Sugar loss and enzyme inhibition due to oligosaccharide accumulation during high solids-loading enzymatic hydrolysis

Saisi Xue; Uppugundla, Nirmal; Bowman, Michael J.; Cavalier, David; Da Costa Sousa, Leonardo; Dale, Bruce. E.; Balan, Venkatesh
November 2015
Biotechnology for Biofuels;11/26/2015, Vol. 8, p1
Academic Journal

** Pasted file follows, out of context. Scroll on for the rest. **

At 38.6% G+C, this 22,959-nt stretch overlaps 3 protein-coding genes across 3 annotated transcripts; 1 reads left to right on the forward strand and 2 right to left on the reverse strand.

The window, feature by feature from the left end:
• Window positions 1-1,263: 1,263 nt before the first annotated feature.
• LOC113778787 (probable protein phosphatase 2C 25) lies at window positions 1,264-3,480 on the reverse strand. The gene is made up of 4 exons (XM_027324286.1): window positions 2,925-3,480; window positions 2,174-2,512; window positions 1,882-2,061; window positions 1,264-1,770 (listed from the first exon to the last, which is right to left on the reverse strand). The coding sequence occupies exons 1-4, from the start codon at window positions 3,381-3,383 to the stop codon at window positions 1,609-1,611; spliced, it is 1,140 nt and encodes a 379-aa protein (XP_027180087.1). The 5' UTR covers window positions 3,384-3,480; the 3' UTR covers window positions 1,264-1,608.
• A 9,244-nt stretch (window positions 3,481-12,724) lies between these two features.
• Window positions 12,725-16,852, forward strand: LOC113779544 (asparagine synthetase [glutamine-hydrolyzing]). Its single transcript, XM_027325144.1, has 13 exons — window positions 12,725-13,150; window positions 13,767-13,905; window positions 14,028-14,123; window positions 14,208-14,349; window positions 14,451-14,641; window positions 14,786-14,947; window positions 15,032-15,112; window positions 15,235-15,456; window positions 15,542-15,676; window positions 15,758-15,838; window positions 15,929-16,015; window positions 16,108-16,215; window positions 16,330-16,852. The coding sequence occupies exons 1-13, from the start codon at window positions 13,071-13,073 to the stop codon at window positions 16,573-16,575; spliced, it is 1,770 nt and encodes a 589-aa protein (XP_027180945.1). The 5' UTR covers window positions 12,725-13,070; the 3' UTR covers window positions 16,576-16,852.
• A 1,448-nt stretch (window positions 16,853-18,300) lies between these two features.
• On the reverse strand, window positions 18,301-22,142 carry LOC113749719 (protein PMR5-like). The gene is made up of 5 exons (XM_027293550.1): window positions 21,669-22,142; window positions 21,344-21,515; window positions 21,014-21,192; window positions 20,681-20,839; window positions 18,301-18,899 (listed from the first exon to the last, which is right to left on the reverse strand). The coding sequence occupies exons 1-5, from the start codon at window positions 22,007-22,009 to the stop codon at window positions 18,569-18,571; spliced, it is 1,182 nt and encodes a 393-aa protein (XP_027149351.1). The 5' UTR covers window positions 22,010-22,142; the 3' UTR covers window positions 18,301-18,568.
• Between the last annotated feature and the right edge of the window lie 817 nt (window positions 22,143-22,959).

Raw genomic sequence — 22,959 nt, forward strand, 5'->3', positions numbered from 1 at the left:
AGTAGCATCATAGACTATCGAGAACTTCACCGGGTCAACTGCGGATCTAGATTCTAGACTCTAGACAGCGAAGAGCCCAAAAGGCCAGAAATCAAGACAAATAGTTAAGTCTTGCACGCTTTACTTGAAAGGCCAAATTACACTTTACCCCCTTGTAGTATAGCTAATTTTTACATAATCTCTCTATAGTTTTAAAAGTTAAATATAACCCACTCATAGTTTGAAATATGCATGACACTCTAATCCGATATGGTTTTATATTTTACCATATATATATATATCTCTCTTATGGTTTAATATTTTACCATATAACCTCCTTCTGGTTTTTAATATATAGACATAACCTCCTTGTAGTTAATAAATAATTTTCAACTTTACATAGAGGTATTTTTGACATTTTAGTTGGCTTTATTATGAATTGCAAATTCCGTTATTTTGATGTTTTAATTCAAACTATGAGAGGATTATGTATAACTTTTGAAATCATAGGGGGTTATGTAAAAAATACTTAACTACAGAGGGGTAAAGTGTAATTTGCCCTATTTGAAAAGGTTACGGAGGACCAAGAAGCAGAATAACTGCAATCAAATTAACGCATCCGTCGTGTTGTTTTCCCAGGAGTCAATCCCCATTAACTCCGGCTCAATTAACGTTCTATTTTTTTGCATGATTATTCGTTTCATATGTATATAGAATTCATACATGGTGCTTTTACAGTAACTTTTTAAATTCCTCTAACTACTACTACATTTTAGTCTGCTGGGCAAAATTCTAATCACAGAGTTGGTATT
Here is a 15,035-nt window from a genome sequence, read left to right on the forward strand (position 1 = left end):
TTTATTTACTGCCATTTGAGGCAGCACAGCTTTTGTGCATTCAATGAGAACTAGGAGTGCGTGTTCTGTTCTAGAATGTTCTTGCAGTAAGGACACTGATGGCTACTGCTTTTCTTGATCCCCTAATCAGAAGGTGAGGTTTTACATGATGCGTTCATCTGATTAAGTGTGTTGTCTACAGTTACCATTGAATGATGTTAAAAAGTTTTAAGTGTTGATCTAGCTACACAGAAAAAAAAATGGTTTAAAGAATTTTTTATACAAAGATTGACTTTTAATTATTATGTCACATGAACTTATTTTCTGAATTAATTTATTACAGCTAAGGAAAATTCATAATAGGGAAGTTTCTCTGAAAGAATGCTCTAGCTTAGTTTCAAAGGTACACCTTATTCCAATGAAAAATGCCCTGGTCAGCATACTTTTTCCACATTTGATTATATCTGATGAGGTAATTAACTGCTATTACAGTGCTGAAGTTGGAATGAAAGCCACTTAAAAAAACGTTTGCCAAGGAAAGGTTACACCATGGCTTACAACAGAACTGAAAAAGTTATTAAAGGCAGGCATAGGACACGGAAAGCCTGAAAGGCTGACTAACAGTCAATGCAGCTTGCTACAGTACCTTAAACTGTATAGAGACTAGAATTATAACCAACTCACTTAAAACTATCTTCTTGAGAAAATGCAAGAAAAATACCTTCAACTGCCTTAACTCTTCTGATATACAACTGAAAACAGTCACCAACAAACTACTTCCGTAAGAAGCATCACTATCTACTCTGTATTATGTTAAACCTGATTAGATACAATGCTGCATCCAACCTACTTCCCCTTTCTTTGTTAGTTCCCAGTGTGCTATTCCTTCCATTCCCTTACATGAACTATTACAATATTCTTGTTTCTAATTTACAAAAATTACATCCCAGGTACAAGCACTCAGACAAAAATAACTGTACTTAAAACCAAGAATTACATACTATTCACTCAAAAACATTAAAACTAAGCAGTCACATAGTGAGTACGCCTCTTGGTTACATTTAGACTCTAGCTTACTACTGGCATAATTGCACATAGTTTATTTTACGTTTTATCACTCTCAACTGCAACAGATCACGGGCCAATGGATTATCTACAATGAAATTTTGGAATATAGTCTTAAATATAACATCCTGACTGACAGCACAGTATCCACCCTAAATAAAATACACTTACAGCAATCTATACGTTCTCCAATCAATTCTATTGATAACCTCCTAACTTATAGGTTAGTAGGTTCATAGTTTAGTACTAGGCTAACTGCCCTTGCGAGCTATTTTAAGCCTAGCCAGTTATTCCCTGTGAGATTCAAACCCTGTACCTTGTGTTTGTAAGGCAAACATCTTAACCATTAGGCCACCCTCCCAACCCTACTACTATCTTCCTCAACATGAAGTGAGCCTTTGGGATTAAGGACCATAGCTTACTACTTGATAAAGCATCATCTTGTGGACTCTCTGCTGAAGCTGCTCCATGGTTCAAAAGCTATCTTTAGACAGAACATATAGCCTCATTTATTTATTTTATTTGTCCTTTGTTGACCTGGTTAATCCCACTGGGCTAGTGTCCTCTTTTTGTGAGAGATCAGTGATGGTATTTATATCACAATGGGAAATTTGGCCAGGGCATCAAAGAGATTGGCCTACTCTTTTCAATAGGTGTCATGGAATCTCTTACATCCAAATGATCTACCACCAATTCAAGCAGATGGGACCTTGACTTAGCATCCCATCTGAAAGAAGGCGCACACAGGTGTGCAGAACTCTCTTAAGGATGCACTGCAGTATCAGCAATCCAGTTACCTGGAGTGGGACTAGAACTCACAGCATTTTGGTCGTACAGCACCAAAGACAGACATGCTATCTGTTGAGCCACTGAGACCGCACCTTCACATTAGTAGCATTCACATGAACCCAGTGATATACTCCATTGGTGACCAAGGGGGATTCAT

Background: Accumulation of recalcitrant oligosaccharides during high-solids loading enzymatic hydrolysis of cellulosic biomass reduces biofuel yields and increases processing costs for a cellulosic biorefinery. Recalcitrant oligosaccharides in AFEX-pretreated corn stover hydrolysate accumulate to the extent of about 18-25 % of the total soluble sugars in the hydrolysate and 12-18 % of the total polysaccharides in the inlet biomass (untreated), equivalent to a yield loss of about 7-9 kg of monomeric sugars per 100 kg of inlet dry biomass (untreated). These oligosaccharides represent a yield loss and also inhibit commercial hydrolytic enzymes, with both being serious bottlenecks for economical biofuel production from cellulosic biomass. Very little is understood about the nature of these oligomers and why they are recalcitrant to commercial enzymes. This work presents a robust method for separating recalcitrant oligosaccharides from high solid loading hydrolysate in gramme quantities. Composition analysis, recalcitrance study and enzyme inhibition study were performed to understand their chemical nature. Results: Oligosaccharide accumulation occurs during high solid loading enzymatic hydrolysis of corn stover (CS) irrespective of using different pretreated corn stover (dilute acid: DA, ionic liquids: IL, and ammonia fibre expansion: AFEX). The methodology for large-scale separation of recalcitrant oligosaccharides from 25 % solids-loading AFEXcorn stover hydrolysate using charcoal fractionation and size exclusion chromatography is reported for the first time. Oligosaccharides with higher degree of polymerization (DP) were recalcitrant towards commercial enzyme mixtures [Ctec2, Htec2 and Multifect pectinase (MP)] compared to lower DP oligosaccharides. Enzyme inhibition studies using processed substrates (Avicel and xylan) showed that low DP oligosaccharides also inhibit commercial enzymes. Addition of monomeric sugars to oligosaccharides increases the inhibitory effects of oligosaccharides on commercial enzymes. Conclusion: The carbohydrate composition of the recalcitrant oligosaccharides, ratios of different DP oligomers and their distribution profiles were determined. Recalcitrance and enzyme inhibition studies help determine whether the commercial enzyme mixtures lack the enzyme activities required to completely de-polymerize the plant cell wall. Such studies clarify the reasons for oligosaccharide accumulation and contribute to strategies by which oligosaccharides can be converted into fermentable sugars and provide higher biofuel yields with less enzyme.


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